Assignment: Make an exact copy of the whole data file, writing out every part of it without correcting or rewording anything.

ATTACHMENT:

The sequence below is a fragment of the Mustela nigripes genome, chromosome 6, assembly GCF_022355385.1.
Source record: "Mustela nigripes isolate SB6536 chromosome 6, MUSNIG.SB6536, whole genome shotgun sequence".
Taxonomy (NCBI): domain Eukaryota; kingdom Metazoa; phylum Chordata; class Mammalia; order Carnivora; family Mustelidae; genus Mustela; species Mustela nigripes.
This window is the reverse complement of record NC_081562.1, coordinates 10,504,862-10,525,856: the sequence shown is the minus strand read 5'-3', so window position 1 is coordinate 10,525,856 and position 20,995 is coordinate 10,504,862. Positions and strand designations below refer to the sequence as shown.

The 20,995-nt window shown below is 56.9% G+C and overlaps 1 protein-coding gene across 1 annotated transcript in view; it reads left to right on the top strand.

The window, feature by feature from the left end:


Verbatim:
The sequence below is a fragment of the Mustela nigripes genome, chromosome 6, assembly GCF_022355385.1.
Source record: "Mustela nigripes isolate SB6536 chromosome 6, MUSNIG.SB6536, whole genome shotgun sequence".
Taxonomy (NCBI): domain Eukaryota; kingdom Metazoa; phylum Chordata; class Mammalia; order Carnivora; family Mustelidae; genus Mustela; species Mustela nigripes.
This window is the reverse complement of record NC_081562.1, coordinates 10,504,862-10,525,856: the sequence shown is the minus strand read 5'-3', so window position 1 is coordinate 10,525,856 and position 20,995 is coordinate 10,504,862. Positions and strand designations below refer to the sequence as shown.

The 20,995-nt window shown below is 56.9% G+C and overlaps 1 protein-coding gene across 1 annotated transcript in view; it reads left to right on the top strand.

The window, feature by feature from the left end: